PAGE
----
Wrapping for a Cure
Xtreme Graphic Solutions
Scranton, Pennsylvania has recently become famous as the location for the hit television series, “The Office.” Plenty of businesses have their offices there, including several that recently collaborated to donate a fully wrapped car to the American Cancer Society.
“I kept hearing you can't go wrong with a Roland,” said Fazio. “Their strong reputation plus the print and cut feature were what sold me on the machine.”
"I kept hearing you can't go wrong with a Roland," said Fazio. "Their strong reputation plus the print and cut feature were what sold me on the machine."
Joe Fazio, owner of Xtreme Graphic Solutions, a full service sign shop in Scranton, and Rich Somers, head of Internet sales and business advertising for Toyota of Scranton, worked together to arrange this very special donation. “Almost everyone knows someone affected by cancer,” said Fazio. “The American Cancer Society is a great charity and we wanted to do what we could to help out.”
Fazio opened Xtreme Graphic Solutions and an online outlet, www.XtremeGraphicSolutions.com, in 2008. His shop specializes in all types of vehicle wraps as well as marine wraps, banners, signs and posters. They also produce “skins” for personal electronics such as phones, laptops and gaming devices. In addition, they are developing a line of seasonal and licensed image wall graphics.
Xtreme Graphics relies on a Roland SOLJET PRO III XC-540 54” digital printer/cutter to quickly and accurately print their graphics. Fazio researched the market extensively before deciding to purchase a Roland. “I kept hearing you can’t go wrong with a Roland,” said Fazio. “Their strong reputation plus the print and cut feature were what sold me on the machine.”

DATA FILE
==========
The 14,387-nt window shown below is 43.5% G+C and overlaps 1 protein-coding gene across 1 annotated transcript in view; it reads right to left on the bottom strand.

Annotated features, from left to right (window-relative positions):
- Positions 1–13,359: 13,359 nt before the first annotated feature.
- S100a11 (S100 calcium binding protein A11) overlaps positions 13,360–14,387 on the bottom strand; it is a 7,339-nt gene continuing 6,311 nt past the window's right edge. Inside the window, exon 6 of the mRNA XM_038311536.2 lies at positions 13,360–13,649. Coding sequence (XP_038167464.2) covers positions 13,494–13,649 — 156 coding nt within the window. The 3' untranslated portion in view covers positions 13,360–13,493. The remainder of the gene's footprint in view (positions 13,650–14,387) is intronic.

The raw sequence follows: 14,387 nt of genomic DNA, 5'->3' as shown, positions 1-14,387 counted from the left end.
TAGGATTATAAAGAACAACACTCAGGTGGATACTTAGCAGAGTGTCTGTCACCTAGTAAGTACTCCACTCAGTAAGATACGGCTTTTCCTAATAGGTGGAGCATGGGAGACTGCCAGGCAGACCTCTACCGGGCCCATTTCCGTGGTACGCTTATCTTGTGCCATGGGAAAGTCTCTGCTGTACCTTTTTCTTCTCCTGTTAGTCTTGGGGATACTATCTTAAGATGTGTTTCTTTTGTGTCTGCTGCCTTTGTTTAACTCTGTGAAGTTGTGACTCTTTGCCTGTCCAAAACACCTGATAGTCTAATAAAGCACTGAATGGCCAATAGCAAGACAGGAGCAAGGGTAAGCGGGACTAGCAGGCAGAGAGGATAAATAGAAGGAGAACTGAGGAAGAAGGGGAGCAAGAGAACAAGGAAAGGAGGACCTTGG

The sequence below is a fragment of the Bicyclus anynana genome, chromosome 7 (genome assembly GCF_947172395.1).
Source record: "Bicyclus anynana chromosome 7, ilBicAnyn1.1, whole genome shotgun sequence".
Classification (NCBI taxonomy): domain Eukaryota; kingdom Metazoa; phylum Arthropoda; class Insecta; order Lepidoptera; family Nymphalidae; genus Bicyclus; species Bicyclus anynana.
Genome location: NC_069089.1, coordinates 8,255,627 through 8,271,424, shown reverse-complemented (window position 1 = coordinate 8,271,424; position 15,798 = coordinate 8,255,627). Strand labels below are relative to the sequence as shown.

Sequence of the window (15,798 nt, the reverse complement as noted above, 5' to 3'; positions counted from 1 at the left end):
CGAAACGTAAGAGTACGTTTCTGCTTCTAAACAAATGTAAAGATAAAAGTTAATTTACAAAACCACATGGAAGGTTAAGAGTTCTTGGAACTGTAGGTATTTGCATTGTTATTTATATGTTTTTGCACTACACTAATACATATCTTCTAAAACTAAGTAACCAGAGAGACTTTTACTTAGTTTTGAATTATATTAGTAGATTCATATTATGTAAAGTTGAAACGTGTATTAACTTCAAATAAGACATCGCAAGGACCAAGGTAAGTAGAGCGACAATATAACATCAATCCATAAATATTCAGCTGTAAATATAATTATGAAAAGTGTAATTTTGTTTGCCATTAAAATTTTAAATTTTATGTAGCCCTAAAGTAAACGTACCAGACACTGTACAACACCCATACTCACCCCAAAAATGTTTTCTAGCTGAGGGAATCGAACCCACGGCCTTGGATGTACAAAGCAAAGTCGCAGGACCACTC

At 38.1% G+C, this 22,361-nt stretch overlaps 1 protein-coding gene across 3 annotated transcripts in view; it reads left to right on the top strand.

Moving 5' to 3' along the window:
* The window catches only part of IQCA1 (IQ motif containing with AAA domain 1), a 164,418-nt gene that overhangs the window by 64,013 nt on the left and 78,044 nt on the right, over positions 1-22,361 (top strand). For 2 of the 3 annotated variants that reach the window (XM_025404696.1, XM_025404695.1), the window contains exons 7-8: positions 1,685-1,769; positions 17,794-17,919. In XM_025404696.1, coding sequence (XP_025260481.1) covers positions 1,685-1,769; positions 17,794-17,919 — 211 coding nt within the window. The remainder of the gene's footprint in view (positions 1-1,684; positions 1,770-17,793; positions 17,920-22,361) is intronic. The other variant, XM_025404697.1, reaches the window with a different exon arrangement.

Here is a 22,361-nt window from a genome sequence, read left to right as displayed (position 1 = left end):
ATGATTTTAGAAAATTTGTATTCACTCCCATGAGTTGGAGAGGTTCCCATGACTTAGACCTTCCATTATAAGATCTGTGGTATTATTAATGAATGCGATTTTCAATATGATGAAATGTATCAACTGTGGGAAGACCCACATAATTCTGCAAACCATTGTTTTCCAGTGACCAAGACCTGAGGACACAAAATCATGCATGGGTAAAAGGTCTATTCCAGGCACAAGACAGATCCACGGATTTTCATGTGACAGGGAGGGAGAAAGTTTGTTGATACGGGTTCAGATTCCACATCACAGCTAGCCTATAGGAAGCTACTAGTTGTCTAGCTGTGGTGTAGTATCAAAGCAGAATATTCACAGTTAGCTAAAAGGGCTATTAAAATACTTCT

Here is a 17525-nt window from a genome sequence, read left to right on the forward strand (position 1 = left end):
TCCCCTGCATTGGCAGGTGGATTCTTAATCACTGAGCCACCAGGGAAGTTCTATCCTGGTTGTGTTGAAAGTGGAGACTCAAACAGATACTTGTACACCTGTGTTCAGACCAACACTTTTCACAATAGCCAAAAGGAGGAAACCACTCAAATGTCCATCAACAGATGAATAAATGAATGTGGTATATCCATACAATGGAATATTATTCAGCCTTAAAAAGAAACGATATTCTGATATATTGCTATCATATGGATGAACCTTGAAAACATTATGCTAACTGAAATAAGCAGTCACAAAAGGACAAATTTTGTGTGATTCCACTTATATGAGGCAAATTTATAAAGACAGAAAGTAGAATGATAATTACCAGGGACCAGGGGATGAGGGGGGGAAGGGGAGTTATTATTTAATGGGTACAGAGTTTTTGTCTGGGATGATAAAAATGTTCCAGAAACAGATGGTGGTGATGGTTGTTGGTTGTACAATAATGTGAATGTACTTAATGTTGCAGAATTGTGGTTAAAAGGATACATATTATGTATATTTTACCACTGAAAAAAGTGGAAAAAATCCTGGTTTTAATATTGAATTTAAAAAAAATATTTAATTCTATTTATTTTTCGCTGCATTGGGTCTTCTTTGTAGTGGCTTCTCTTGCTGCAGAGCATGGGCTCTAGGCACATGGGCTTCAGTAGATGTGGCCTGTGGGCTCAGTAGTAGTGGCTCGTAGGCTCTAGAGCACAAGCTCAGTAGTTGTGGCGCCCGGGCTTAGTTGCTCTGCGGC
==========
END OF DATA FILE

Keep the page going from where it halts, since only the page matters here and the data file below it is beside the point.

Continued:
Fazio values the ease of use and functionality of his SOLJET. “You don’t need a four-year degree to use this machine,” said Fazio. “I was printing and cutting by myself in half an hour." He runs his machine continuously, producing wraps and banners as well as signage for local businesses. “Roland’s got such great technology that it’s hard not to make it work,” laughs Fazio. “You can print anything from a huge banner to a phone skin, and the colors always come out crisp and clear.”
Fazio and Somers worked together to design the wrap so that all the sponsor logos and the American Cancer Society’s logo and benefit race banner were placed for optimal viewing. Toyota of Scranton donated a 2011 Toyota Camry, a design so new that software companies had not yet issued templates for its revamped body lines and fender contours. “I had to work quickly to create a template from my own measurements,” said Fazio. “I got no sleep for two days, but it couldn’t have been for a better cause.”
When the graphics were resized, Fazio used Roland’s VersaWorks software to RIP the designs and print them on the SOLJET. He and his staff then installed the wrap. “We got lots of compliments on it,” said Fazio. “People liked the quality of the graphics and the brilliant colors.”
The fully wrapped vehicle was rotated among the local sponsors for six months, and will be raffled off at a gala event held at the Masonic Temple in Scranton. This year’s sponsors include Isabella’s Restaurant, Outlook Builders, First Look Bank, and Roland DGA. The car was also shown at various charity events benefitting the American Cancer Society such as the Race for the Cure.
“With digital printing, the possibilities are endless,” said Fazio. “You can print wraps to advertise your latest products, or you can benefit a great cause like the American Cancer Society. It’s all in a day’s work.”